Sunday, December 09, 2007

A Lying Cop

Our criminal justice system is totally screwed up. No, I didn't just realize that, it's what keeps me doing what I do, defending the constitutional rights of those who are drawn into the system through arrest, or investigation. It is getting worse though.

Last week brought us this story about a teenage suspect who secretly recorded his interrogation on an MP3 player. The detective has been charged with perjury because he, oops, didn't know the kid was recording this interrogation and went into court and testified under oath that that the suspect "wasn't questioned" about a shooting. A transcript of the, hmmmmm, different facts, showed that he tried for more than an hour to persuade the kid Erik Crespo to confess.

During the false testimony of the detective, prosecutors asked for a recess and advised the lying cop to get a lawyer to represent him in his 12-count perjury indictment.

The kid's lawyer comments "I couldn't believe my ears."


This is in no way an indictment of police officers, most who take their oaths seriously, but c'mon, our system is full of liars. This type of conduct occurs daily. Lawyers lie, cops lie, witnesses lie. All in the name of conviction or acquittal, not justice.

For whatever you think of him, Harvard Law Professor and Author Alan Dershowitz spoke about this to Congress 10 years ago.

He said, in part: "I believe that no felony is committed more frequently in this country than the genre of perjury and false statements.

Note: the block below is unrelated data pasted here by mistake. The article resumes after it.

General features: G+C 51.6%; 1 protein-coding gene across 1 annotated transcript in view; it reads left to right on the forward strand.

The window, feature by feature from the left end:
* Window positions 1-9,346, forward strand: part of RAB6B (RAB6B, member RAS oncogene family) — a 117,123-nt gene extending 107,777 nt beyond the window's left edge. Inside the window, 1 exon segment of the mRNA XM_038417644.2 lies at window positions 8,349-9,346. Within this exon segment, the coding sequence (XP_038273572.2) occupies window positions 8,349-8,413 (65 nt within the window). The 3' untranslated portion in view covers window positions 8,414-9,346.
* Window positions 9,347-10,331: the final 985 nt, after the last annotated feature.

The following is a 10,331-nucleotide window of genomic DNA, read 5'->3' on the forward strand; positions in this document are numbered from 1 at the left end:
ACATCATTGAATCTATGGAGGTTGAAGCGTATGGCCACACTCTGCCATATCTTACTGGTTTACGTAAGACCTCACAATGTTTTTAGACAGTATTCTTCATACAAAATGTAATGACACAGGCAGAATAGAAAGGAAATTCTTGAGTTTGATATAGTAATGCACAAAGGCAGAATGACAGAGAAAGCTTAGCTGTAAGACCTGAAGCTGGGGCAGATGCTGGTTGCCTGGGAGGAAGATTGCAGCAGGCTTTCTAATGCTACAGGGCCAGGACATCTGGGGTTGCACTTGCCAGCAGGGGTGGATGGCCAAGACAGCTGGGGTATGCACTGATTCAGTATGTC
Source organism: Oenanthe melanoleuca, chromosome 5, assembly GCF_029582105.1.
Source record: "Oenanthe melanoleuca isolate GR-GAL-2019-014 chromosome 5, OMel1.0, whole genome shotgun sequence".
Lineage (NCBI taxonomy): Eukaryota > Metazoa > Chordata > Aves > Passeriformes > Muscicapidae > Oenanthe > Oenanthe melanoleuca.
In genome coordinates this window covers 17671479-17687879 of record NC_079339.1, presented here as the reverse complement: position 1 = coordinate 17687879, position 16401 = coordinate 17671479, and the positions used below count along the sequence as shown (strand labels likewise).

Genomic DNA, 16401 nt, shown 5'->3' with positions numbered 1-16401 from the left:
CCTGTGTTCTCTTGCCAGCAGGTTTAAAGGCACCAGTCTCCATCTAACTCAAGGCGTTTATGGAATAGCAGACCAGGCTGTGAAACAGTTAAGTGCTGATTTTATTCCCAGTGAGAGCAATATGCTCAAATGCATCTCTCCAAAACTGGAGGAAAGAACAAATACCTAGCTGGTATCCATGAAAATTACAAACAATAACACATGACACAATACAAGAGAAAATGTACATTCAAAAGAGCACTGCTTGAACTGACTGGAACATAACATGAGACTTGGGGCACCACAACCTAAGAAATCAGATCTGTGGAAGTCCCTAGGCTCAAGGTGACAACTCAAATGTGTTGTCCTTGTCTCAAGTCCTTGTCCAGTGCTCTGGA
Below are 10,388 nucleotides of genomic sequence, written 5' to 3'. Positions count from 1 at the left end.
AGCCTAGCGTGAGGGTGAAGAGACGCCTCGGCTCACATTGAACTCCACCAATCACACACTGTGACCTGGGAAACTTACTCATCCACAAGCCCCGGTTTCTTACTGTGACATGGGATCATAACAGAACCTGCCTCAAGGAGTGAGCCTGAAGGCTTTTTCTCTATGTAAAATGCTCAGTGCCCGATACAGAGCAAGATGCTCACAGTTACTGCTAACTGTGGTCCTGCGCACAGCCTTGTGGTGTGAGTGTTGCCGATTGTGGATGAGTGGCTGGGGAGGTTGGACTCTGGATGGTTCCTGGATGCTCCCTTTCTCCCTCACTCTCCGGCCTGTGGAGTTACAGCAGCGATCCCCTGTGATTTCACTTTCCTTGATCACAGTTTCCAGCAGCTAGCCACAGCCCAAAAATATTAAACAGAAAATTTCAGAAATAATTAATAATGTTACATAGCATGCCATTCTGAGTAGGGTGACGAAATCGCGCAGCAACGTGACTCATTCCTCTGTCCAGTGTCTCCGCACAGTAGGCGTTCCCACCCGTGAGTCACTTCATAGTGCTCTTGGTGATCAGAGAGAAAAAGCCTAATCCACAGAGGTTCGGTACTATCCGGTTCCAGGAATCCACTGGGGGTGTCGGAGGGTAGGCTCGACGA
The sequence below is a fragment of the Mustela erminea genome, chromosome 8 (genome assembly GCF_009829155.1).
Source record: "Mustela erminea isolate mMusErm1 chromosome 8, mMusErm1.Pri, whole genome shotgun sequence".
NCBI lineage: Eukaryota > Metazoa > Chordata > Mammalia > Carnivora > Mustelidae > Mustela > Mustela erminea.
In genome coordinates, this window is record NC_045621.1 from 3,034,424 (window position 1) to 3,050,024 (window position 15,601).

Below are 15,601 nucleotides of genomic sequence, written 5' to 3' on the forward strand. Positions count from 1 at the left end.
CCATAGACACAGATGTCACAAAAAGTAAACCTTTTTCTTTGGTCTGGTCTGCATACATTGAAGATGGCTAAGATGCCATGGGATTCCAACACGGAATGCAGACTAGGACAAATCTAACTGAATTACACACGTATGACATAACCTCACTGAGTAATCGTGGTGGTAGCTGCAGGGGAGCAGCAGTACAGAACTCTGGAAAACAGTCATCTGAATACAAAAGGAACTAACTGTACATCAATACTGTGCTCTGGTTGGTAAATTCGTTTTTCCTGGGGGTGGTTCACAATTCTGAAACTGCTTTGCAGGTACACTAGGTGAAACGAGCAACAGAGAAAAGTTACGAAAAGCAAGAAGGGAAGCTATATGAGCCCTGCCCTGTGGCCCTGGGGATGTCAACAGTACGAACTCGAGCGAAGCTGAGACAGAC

"Police perjury in criminal cases - particularly in the context of searches and
other exclusionary rule issues - is so pervasive that the former police chief of San Jose and Kansas City has estimated that "hundreds of thousands of law-enforcement officers commit felony perjury every year testifying about drug arrests" alone.

"Clearly, the most heinous brand of lying is the giving of false testimony
that results in the imprisonment or even execution of an innocent
person. Less egregious, but still quite serious, is false testimony that
results in the conviction of a person who committed the criminal
conduct, but whose rights were violated in a manner that would
preclude conviction if the police were to testify truthfully."

By the way, prosecutors offered Crespo less than the 25 years he was facing upon conviction. His mp3 player got him a plea to 7 years.

Brian Tannebaum is a criminal defense attorney in Miami, Florida practicing in state and federal court. To learn more about Brian and his firm, Tannebaum Weiss, please visit